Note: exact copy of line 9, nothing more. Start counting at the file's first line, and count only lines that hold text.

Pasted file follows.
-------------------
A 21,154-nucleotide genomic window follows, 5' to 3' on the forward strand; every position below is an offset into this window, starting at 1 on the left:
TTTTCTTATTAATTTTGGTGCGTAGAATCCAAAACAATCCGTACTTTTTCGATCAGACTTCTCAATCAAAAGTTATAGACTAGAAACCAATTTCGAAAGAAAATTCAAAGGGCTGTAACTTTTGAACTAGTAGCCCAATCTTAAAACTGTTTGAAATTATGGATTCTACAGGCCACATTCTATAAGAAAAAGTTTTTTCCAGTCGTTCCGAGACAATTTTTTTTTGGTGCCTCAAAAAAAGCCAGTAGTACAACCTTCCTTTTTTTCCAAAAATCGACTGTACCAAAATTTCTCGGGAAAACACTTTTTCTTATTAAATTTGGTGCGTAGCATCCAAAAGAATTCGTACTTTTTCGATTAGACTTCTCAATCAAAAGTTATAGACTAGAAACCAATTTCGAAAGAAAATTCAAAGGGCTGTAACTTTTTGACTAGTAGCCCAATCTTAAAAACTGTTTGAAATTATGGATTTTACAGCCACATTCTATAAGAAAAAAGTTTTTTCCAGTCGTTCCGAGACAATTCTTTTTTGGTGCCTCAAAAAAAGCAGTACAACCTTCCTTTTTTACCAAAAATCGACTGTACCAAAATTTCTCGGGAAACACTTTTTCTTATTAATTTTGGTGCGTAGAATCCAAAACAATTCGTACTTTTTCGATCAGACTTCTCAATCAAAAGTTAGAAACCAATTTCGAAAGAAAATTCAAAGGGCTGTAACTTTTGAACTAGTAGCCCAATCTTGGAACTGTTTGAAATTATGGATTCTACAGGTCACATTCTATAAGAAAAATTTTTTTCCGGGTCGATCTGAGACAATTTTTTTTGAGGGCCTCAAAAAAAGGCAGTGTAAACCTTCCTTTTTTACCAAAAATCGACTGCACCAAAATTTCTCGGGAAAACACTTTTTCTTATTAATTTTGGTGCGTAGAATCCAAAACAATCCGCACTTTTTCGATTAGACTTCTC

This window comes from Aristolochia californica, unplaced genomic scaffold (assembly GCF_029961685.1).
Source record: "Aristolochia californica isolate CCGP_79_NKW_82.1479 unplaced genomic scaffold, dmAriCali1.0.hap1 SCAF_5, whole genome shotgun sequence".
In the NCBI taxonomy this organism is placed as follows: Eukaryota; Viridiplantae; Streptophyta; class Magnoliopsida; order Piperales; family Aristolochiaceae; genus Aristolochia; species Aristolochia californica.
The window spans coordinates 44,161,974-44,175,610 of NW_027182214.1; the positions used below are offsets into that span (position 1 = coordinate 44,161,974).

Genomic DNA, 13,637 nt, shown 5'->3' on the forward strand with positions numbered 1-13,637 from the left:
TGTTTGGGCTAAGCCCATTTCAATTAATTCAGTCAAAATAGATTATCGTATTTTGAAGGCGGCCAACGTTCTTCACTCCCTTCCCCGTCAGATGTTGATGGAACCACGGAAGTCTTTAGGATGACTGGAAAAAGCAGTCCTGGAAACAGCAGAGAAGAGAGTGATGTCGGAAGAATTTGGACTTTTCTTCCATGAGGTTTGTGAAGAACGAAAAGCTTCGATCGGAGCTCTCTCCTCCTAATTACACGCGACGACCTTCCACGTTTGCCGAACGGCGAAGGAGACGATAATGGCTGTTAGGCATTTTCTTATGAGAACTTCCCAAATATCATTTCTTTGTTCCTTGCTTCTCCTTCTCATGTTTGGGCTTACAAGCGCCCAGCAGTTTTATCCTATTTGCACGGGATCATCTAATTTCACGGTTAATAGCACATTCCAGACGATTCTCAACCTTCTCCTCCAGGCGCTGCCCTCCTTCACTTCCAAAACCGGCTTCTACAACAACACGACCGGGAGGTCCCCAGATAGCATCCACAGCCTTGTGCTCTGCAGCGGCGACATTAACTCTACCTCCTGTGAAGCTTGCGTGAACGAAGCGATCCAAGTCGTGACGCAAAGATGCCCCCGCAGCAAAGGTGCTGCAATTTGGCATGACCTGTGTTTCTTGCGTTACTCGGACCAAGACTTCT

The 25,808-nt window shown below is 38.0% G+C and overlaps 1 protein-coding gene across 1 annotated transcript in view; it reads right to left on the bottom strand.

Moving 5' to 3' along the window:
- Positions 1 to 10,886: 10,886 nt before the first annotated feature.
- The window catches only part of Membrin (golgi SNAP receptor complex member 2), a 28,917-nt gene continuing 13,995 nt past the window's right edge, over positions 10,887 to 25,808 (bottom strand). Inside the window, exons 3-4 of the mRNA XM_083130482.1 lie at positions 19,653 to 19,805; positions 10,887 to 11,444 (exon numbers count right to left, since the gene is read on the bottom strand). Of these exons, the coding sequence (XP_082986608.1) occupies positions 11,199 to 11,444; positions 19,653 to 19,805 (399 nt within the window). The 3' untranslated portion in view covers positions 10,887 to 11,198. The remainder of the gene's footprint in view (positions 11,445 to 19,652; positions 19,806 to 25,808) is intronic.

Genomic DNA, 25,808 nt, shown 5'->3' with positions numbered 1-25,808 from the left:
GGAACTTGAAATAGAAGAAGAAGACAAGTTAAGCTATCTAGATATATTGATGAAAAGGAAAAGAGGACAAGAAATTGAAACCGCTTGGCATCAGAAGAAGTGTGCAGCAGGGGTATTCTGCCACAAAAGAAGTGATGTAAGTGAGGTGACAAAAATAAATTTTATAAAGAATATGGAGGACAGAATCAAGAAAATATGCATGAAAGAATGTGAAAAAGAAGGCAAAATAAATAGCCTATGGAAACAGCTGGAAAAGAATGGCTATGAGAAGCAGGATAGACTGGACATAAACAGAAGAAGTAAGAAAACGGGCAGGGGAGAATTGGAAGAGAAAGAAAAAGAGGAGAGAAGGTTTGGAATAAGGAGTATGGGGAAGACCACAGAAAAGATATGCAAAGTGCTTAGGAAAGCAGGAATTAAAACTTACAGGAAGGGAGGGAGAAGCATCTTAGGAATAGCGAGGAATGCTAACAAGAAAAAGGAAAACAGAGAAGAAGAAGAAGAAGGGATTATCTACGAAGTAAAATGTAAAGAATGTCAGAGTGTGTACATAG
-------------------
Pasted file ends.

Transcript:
The 25,808-nt window shown below is 38.0% G+C and overlaps 1 protein-coding gene across 1 annotated transcript in view; it reads right to left on the bottom strand.